- Minor nitpick: i think you mean "static" and "dynamic", instead of "compiled" and "interpreted". :)
- "Why were VMT-based languages Java and C#/.NET designed to use interfaces instead of supporting multiple inheritance in similar fashion to C++?"
- Most languages that limit themselves to single inheritence probably do so because multiple inheritence is commonly percieved to be complicated and confusing; something which C++ itself is probably mostly responsible for. It's the most well-known and visible multiple-inheritence-supporting language out there, and yet its support for actually using multiple inheritence is so tragically limited that it becomes all but unusable for cooperative method implementations, mixins, and most other useful applications of multiple inheritence. If you haven't been exposed to other languages that do multiple inheritance "right", it's easy to think that these are problems with multiple inheritence, instead of with C++.
- Anyway, for a great (and more complete) overview of the resolution order problem, and a solution, see A Monotonic Superclass Linearization for Dylan.
- --Piet Delport 12:02, 27 March 2006 (UTC)
- "It's clear that implementation considerations differ greatly between compiled and interpreted OO languages."
- Of the languages that do multiple inheritance better than C++, are any of them static, compiled languages? Can anyone provide some language names? --barryd 22:57, 2 April 2006 (UTC)
- I suggest to add the article a note about MI in Python, it can also be used to supply the article some real MI code.
I just wanted to note a Recent discussion in the Microsoft C@ language forum ...
... that is relevant to an articulate and definitive definition of Multiple Inheritance.
See Thread : Strategic Functional Migration and Multiple Inheritance
Introduced in this discussion is the importance of separating the following issues relevant to Multiple Inheritance.
 Syntax  Composition  Under the cover (compiler implementation) issues
In dropping these issues (temporarily of course) we were able to focus the discussion of MI to its utility in the structural aggregation of the target functionality.
A key concept introduced in the discussion is Shawnk's (USA) term of 'functional normalization' to qualify Redek Cerny's comment regarding normalizing code functionality via Multiple Inheritance (MI).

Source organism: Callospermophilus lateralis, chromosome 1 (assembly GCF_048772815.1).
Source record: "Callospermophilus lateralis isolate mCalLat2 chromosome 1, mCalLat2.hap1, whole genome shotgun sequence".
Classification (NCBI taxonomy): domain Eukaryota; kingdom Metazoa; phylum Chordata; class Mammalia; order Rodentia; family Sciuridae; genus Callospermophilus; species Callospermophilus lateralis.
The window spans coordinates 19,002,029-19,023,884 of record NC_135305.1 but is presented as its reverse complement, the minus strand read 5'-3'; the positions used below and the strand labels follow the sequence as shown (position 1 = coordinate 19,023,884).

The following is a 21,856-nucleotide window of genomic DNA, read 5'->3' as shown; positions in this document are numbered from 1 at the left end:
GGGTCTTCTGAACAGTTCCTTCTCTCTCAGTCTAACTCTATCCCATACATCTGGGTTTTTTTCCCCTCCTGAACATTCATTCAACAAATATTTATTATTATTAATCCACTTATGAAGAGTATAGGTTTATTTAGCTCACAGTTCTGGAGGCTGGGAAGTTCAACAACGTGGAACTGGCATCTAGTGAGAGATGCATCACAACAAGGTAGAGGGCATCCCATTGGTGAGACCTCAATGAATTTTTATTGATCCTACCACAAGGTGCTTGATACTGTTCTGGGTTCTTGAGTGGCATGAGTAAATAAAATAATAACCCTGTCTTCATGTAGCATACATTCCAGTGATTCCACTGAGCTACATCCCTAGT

Redek Cerny's (Australia) excellent comment on 'functional normalization' is a concise term to articulate the 'realized benefit' of MI relative to providing a structural aggregation mechanism while still retaining the functional normalization of the orignal code base.
Functional normalization may well be the core architectural impetus of Multiple Inheritance (MI).
It appears (jury still out) that C# and .NET do not support a functionally normalized code base BECAUSE there is no support for MI in any .NET language.
The importance of a functionally normalized code base to programming is equal to the importance of a normalized data base in data base systems.
I encourage all contributors to the WikiPedia definition of Multiple Inheritance to review Redek Cerny's contribution to the SFM (Strategic Functional Migration) discussion.
The term 'functional normalization' may be an important qualifier to better articulate the benefits and architectural impetus of Multiple Inheritance.
I suggest that the 'see Also' section should contain a link to the Interfaces WikiPedia page. A link to an 'Implementation Inheritance' page should also be made when that page is created.
The text suggests that the problems of multiple inheritance go away by using interfaces (see the last paragraph of the introduction). This is not true: most of the problems are related to multiple subtyping (having multiple paths through the type hierarchy to the same parent) and not multiple inheritance (getting the same code multiple times). I really think that there is a clarification needed. --Schoelle 18:47, 14 November 2007 (UTC)
The example using Filter circuits and their components is quite poor - while a fair example, those not used to fundamental electronics will not be able to grasp the example. Much better to use something everyone understands, such as bikes and cars, the de facto standard example objects for OOP problems. dimo414 (talk) 06:29, 25 May 2008 (UTC)
- Agreed, and done. Joe (talk) 14:40, 23 September 2008 (UTC)